Posts for tag: Orthotics
What are orthotics?
These specialized shoe inserts are a little different from the ones you can find at your local drugstore. Orthotics are special, custom-made shoe inserts designed and fabricated by your podiatrist to specifically fit your foot and its unique needs. There are many reasons why a podiatrist may recommend orthotics.
Sometimes orthotics are used to alleviate symptoms and improve common foot, leg, or even back problems, while other times your podiatrist may recommend them to improve the support and health of your feet to prevent problems in the first place.
Do I need orthotics?
Orthotics is just one way to treat foot and leg problems and your doctor may recommend orthotics if you are dealing with,
- Leg, hip, or back pain
- Flat feet
- High arches
- Plantar fasciitis
- Certain injuries to the foot or ankle
Orthotics can help people of all ages and backgrounds, from athletic kids and adults to those who are overweight and seniors. Feet continue to change as we get older, and as aches and pains set in, custom orthotics could be what you need to help make getting around as easy as it once was.
Types of Orthotics
There are many different kinds of materials that can be used to create orthotics. The type of condition you are dealing with will most likely help your podiatrist determine which material to use.
Orthotics range from soft and flexible to hard and rigid. Those with plantar fasciitis or diabetic feet are more likely to benefit from the cushioning and additional support of soft orthotics while athletes and those who often wear dress shoes are more likely to benefit from rigid orthotics.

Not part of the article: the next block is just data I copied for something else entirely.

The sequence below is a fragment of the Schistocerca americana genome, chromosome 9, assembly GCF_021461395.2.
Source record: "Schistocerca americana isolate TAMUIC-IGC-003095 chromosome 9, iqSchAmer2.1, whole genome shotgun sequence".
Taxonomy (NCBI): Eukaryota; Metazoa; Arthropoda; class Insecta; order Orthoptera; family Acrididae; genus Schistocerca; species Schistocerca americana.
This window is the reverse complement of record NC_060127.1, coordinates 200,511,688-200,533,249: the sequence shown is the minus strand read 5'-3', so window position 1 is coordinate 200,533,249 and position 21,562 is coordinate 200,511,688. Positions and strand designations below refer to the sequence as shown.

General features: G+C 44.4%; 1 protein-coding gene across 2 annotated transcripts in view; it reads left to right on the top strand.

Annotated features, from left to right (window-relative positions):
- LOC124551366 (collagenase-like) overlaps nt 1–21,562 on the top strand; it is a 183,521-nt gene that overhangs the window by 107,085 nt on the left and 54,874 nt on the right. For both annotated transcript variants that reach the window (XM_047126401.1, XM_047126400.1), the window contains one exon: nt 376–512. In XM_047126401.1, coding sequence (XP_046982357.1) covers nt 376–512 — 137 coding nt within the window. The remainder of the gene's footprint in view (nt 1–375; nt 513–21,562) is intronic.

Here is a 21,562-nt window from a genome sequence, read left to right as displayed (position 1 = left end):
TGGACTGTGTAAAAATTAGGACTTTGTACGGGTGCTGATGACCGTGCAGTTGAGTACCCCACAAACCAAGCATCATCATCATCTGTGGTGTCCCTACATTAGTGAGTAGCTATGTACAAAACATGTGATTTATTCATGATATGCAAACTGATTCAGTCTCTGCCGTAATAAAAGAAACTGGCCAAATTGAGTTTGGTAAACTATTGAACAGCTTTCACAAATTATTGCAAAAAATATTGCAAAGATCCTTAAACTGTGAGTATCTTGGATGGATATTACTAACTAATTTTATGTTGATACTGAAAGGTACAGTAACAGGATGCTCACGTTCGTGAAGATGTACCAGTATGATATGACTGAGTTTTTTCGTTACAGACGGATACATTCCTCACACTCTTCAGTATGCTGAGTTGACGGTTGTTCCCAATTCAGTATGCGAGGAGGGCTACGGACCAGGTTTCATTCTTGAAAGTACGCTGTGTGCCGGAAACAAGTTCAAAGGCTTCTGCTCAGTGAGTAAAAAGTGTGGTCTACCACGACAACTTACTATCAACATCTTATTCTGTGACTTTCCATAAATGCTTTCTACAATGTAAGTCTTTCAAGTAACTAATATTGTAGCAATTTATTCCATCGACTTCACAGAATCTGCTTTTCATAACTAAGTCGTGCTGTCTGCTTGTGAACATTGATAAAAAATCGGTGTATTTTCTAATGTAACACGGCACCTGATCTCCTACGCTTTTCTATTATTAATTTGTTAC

If you are interested in orthotics and how they could help you, talk with your podiatrist to learn more.
Dr. Alan Discont of Chandler, AZ, understands the wear and tear of daily activities on feet, let alone foot pain when someone is suffering from an injury or has some sort of a deformity. The solution is simple though: orthotics. They are a simple way to treat pain and to deal with foot deformities and medical issues like arthritis.
Orthotics are custom-made prescription medical devices placed inside shoes to correct bio-mechanical foot issues, reduce pain, and help with other medical conditions like bursitis and flat feet.
Note that there are over-the-counter foot devices, but custom-made inserts and orthotics are best.
What can orthotics do for you?
In addition to correcting bio-mechanical foot issues and reducing pain, orthotics also:
- correct foot deformities
- help the foot or ankle function better
- provide support at the ankle
- reduce further injuries
Orthotics can also help treat many conditions or at least ease a person's discomfort. Here are a few illnesses it can help with:
- Back pain
- Flat feet
- Hammer toes
- Heel spurs
- High arches
- Plantar fasciitis
What are some steps to getting proper orthotics?
Your Chandler, AZ, podiatrist needs to first examine feet. Dr. Disont does this by taking 3D images of each foot and inspect anatomical foot features by watching you walk. He'll note how feet, ankles, legs, and hips move while you're walking to determine if there are any observable problems.
Then he'll make a precise mold of your feet so a custom orthotics device can be made.
What types of orthotics exist?